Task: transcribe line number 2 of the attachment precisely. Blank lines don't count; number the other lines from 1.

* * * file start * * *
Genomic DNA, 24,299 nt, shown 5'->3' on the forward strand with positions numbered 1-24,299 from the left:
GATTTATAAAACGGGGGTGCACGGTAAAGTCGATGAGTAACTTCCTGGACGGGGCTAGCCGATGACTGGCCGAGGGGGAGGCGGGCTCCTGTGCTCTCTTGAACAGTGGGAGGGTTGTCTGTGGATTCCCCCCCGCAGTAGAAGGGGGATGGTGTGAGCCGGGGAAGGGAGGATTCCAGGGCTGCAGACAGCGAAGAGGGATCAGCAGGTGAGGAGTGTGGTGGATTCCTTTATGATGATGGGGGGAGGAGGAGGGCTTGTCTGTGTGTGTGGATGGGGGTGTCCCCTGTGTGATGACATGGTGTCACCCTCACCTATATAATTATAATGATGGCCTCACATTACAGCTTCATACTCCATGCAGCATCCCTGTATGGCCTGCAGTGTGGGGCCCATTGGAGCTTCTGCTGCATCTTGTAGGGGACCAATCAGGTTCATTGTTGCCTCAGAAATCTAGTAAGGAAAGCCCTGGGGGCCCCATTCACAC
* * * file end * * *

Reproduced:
GATTTATAAAACGGGGGTGCACGGTAAAGTCGATGAGTAACTTCCTGGACGGGGCTAGCCGATGACTGGCCGAGGGGGAGGCGGGCTCCTGTGCTCTCTTGAACAGTGGGAGGGTTGTCTGTGGATTCCCCCCCGCAGTAGAAGGGGGATGGTGTGAGCCGGGGAAGGGAGGATTCCAGGGCTGCAGACAGCGAAGAGGGATCAGCAGGTGAGGAGTGTGGTGGATTCCTTTATGATGATGGGGGGAGGAGGAGGGCTTGTCTGTGTGTGTGGATGGGGGTGTCCCCTGTGTGATGACATGGTGTCACCCTCACCTATATAATTATAATGATGGCCTCACATTACAGCTTCATACTCCATGCAGCATCCCTGTATGGCCTGCAGTGTGGGGCCCATTGGAGCTTCTGCTGCATCTTGTAGGGGACCAATCAGGTTCATTGTTGCCTCAGAAATCTAGTAAGGAAAGCCCTGGGGGCCCCATTCACAC